Last month, a federal appeals court struck down the core components of the FCC’s net neutrality rules, effectively opening the door for Internet service providers to block, throttle, or charge exorbitant fees to bandwidth-heavy content companies (Netflix, we’re all looking at you). The court had ruled that the FCC had never properly classified ISPs in a way that would allow the neutrality rules to apply. Today, FCC Chair Tom Wheeler unveiled a general outline for his plan to get those guidelines back in place.
Wheeler says the FCC will not appeal the court’s ruling in the lawsuit brought by Verizon that resulted in the gutting of net neutrality. Instead, he is proposing new rules “that will meet the court’s test for preventing improper blocking of and discrimination among Internet traffic, ensuring genuine transparency in how Internet Service Providers manage traffic, and enhancing competition.”
At issue in the court’s ruling was the FCC’s outdated classification of broadband Internet service. Once upon a time, the Commission needed to decide whether broadband constituted infrastructure or content. Had it been considered infrastructure, it would be subject to the non-discrimination regulations that apply to common carriers, like landline telephone service. But because ISPs were classified as information-providing services, they are not subject to those rules.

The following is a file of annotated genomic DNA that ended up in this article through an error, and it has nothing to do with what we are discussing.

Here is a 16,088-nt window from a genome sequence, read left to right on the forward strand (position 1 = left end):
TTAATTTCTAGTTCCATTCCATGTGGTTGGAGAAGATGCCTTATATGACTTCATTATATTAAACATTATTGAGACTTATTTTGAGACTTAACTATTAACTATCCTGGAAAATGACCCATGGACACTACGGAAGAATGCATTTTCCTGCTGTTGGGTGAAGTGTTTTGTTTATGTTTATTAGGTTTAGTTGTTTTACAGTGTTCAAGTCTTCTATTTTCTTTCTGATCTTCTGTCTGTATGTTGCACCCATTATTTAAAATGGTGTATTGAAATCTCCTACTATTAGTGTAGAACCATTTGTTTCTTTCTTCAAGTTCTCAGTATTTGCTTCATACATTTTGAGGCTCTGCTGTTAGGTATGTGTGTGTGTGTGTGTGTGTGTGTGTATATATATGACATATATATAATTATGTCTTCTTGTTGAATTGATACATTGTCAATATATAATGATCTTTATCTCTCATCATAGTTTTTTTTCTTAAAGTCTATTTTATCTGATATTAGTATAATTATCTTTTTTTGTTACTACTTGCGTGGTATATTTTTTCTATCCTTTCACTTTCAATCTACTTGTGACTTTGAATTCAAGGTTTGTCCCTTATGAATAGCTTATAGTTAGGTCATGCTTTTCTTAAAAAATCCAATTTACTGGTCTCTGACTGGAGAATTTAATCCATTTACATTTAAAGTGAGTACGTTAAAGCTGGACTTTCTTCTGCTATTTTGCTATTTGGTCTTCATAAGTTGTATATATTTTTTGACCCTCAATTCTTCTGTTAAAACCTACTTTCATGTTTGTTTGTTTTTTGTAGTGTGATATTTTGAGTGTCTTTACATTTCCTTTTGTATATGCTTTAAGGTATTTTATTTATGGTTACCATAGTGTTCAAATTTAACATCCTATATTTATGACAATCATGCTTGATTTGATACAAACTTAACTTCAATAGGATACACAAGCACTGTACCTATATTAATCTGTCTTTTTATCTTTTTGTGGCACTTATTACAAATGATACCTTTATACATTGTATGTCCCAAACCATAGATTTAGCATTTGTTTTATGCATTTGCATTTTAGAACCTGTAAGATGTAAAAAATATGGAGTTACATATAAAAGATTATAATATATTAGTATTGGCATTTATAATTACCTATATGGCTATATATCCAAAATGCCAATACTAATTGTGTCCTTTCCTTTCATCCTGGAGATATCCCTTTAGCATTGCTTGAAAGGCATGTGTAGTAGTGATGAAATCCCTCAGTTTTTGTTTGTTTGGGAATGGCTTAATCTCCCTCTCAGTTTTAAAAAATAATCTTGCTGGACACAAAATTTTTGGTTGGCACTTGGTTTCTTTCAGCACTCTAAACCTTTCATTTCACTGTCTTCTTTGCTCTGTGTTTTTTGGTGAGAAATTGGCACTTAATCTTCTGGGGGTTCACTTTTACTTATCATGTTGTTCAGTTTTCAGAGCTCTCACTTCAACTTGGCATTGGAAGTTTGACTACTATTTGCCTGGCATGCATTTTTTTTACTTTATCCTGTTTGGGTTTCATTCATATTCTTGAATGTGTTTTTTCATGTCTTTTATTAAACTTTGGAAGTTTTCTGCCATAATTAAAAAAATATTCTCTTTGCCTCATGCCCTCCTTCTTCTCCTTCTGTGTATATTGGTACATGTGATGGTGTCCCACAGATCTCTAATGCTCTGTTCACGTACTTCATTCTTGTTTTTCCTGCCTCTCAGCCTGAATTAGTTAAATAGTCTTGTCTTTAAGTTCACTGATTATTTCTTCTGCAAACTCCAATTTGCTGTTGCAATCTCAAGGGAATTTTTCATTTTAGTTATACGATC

With the goal of fixing this glaring oversight, Wheeler said he will propose new rules that would reinstate bans on blocking Internet traffic to customers or discriminating against content providers. His plan leaves open the option of reclassifying broadband as a telecommunications service.
Wheeler also wants to make sure the commission is enforcing the transparency rule — one of the few net neutrality aspects that survived the appeals court — which requires that ISPs disclose how they manage traffic.
“Preserving the Internet as an open platform for innovation and expression while providing certainty and predictability in the marketplace is an important responsibility of this agency,” writes Wheeler, echoing earlier statements from the Obama administration..
At least one commissioner disagrees.
In a statement responding to Wheeler’s announcement, FCC commissioner Ajit Pai said that the Chair’s plan “reminds me of the movie Groundhog Day… I am skeptical that this effort will end any differently from the last.”